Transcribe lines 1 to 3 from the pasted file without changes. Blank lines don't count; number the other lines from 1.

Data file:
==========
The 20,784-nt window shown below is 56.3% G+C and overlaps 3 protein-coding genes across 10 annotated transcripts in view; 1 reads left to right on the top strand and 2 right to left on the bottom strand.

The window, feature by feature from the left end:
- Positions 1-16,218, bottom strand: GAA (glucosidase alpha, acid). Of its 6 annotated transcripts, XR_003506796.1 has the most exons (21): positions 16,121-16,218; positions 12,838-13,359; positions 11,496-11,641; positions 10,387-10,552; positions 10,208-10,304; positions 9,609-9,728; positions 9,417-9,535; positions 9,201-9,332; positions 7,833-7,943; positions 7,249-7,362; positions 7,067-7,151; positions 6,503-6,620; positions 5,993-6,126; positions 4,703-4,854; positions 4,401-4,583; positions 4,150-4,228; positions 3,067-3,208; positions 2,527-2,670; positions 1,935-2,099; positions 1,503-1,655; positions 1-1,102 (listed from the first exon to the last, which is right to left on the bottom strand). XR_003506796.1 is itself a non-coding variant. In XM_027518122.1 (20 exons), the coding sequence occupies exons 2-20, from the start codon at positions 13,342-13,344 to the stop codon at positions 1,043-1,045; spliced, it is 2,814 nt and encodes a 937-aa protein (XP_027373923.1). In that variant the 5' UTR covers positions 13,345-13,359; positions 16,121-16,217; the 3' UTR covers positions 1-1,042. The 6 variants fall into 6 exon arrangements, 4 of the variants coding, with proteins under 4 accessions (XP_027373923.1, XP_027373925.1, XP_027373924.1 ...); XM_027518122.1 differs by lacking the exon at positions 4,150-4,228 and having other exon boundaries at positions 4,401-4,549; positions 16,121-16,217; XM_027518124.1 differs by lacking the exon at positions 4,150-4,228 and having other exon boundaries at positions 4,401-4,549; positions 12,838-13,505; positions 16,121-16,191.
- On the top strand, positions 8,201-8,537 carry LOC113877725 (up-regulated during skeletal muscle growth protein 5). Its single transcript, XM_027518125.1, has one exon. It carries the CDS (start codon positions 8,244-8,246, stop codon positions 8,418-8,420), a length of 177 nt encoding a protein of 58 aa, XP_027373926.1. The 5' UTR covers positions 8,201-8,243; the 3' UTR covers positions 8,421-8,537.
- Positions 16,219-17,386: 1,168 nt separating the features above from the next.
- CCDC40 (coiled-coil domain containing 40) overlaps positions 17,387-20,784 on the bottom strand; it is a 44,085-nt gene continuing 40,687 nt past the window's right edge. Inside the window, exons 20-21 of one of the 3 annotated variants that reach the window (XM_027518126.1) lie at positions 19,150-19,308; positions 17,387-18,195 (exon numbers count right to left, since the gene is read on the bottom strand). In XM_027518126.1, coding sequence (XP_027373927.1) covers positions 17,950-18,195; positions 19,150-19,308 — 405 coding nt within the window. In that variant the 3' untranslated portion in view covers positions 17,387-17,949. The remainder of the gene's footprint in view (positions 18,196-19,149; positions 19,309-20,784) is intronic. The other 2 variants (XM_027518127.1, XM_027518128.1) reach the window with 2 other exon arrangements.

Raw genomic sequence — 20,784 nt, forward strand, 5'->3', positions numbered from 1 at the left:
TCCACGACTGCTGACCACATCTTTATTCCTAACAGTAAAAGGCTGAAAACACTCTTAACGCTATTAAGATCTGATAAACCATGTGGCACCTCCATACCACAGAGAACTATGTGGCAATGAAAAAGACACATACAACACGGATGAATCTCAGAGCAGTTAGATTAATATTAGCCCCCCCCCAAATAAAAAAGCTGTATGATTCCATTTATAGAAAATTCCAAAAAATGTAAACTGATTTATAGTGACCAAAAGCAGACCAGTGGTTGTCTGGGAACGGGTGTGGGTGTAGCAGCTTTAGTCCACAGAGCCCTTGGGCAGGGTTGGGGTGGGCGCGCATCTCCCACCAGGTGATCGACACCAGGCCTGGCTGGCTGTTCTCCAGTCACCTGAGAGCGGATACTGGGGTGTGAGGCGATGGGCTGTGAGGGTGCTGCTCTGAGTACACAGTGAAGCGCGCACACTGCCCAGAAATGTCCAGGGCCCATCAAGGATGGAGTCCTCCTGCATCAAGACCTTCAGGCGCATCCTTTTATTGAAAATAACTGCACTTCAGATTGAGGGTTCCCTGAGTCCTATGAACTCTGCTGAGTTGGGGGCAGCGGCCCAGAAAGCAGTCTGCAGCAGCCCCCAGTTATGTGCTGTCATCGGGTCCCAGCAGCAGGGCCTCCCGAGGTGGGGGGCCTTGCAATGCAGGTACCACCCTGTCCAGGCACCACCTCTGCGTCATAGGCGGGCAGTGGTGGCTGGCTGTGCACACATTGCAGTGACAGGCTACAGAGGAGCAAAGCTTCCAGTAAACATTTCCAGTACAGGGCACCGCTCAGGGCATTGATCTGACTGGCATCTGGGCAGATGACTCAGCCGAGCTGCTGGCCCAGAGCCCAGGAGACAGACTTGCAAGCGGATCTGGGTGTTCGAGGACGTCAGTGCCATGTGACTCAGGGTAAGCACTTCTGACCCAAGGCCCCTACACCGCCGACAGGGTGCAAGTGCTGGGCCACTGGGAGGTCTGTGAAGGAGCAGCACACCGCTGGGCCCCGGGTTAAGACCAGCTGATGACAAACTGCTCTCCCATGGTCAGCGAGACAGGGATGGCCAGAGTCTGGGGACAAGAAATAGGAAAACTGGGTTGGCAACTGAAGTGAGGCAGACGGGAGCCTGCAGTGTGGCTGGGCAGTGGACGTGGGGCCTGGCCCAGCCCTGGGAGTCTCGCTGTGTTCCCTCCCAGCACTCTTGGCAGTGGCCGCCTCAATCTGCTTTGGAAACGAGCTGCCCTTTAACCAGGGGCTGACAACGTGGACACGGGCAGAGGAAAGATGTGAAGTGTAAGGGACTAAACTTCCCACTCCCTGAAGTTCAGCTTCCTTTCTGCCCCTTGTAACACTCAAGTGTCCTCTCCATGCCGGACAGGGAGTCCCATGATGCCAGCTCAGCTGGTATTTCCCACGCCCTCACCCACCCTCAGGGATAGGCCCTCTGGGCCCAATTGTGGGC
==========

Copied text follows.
The 20,784-nt window shown below is 56.3% G+C and overlaps 3 protein-coding genes across 10 annotated transcripts in view; 1 reads left to right on the top strand and 2 right to left on the bottom strand.

The window, feature by feature from the left end:
- Positions 1-16,218, bottom strand: GAA (glucosidase alpha, acid). Of its 6 annotated transcripts, XR_003506796.1 has the most exons (21): positions 16,121-16,218; positions 12,838-13,359; positions 11,496-11,641; positions 10,387-10,552; positions 10,208-10,304; positions 9,609-9,728; positions 9,417-9,535; positions 9,201-9,332; positions 7,833-7,943; positions 7,249-7,362; positions 7,067-7,151; positions 6,503-6,620; positions 5,993-6,126; positions 4,703-4,854; positions 4,401-4,583; positions 4,150-4,228; positions 3,067-3,208; positions 2,527-2,670; positions 1,935-2,099; positions 1,503-1,655; positions 1-1,102 (listed from the first exon to the last, which is right to left on the bottom strand). XR_003506796.1 is itself a non-coding variant. In XM_027518122.1 (20 exons), the coding sequence occupies exons 2-20, from the start codon at positions 13,342-13,344 to the stop codon at positions 1,043-1,045; spliced, it is 2,814 nt and encodes a 937-aa protein (XP_027373923.1). In that variant the 5' UTR covers positions 13,345-13,359; positions 16,121-16,217; the 3' UTR covers positions 1-1,042. The 6 variants fall into 6 exon arrangements, 4 of the variants coding, with proteins under 4 accessions (XP_027373923.1, XP_027373925.1, XP_027373924.1 ...); XM_027518122.1 differs by lacking the exon at positions 4,150-4,228 and having other exon boundaries at positions 4,401-4,549; positions 16,121-16,217; XM_027518124.1 differs by lacking the exon at positions 4,150-4,228 and having other exon boundaries at positions 4,401-4,549; positions 12,838-13,505; positions 16,121-16,191.